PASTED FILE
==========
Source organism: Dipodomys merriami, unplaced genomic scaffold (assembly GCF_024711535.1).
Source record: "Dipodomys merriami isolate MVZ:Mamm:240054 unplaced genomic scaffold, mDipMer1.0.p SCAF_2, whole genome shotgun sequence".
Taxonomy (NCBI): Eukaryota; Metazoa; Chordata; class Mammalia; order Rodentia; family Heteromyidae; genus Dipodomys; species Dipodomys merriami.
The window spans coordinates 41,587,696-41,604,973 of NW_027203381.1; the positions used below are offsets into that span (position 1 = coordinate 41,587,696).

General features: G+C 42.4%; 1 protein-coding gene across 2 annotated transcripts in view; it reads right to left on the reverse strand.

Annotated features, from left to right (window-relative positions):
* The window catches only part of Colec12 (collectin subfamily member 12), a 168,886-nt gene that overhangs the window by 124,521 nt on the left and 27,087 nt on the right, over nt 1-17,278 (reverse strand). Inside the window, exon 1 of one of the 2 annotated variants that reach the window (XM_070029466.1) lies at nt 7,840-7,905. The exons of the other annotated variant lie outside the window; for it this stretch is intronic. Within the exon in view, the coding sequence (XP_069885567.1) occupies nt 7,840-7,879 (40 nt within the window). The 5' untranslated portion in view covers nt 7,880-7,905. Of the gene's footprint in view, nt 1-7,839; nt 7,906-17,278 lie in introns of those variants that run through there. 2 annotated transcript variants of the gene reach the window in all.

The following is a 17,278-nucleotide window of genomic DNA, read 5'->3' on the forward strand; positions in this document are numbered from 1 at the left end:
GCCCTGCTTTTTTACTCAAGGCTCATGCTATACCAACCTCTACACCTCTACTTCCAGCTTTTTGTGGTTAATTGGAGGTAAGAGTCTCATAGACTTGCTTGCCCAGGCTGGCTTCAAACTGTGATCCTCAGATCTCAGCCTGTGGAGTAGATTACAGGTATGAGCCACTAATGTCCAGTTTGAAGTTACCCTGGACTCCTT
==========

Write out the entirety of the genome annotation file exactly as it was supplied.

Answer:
Source organism: Dipodomys merriami, unplaced genomic scaffold (assembly GCF_024711535.1).
Source record: "Dipodomys merriami isolate MVZ:Mamm:240054 unplaced genomic scaffold, mDipMer1.0.p SCAF_2, whole genome shotgun sequence".
Taxonomy (NCBI): Eukaryota; Metazoa; Chordata; class Mammalia; order Rodentia; family Heteromyidae; genus Dipodomys; species Dipodomys merriami.
The window spans coordinates 41,587,696-41,604,973 of NW_027203381.1; the positions used below are offsets into that span (position 1 = coordinate 41,587,696).

General features: G+C 42.4%; 1 protein-coding gene across 2 annotated transcripts in view; it reads right to left on the reverse strand.

Annotated features, from left to right (window-relative positions):
* The window catches only part of Colec12 (collectin subfamily member 12), a 168,886-nt gene that overhangs the window by 124,521 nt on the left and 27,087 nt on the right, over nt 1-17,278 (reverse strand). Inside the window, exon 1 of one of the 2 annotated variants that reach the window (XM_070029466.1) lies at nt 7,840-7,905. The exons of the other annotated variant lie outside the window; for it this stretch is intronic. Within the exon in view, the coding sequence (XP_069885567.1) occupies nt 7,840-7,879 (40 nt within the window). The 5' untranslated portion in view covers nt 7,880-7,905. Of the gene's footprint in view, nt 1-7,839; nt 7,906-17,278 lie in introns of those variants that run through there. 2 annotated transcript variants of the gene reach the window in all.

The following is a 17,278-nucleotide window of genomic DNA, read 5'->3' on the forward strand; positions in this document are numbered from 1 at the left end:
GCCCTGCTTTTTTACTCAAGGCTCATGCTATACCAACCTCTACACCTCTACTTCCAGCTTTTTGTGGTTAATTGGAGGTAAGAGTCTCATAGACTTGCTTGCCCAGGCTGGCTTCAAACTGTGATCCTCAGATCTCAGCCTGTGGAGTAGATTACAGGTATGAGCCACTAATGTCCAGTTTGAAGTTACCCTGGACTCCTT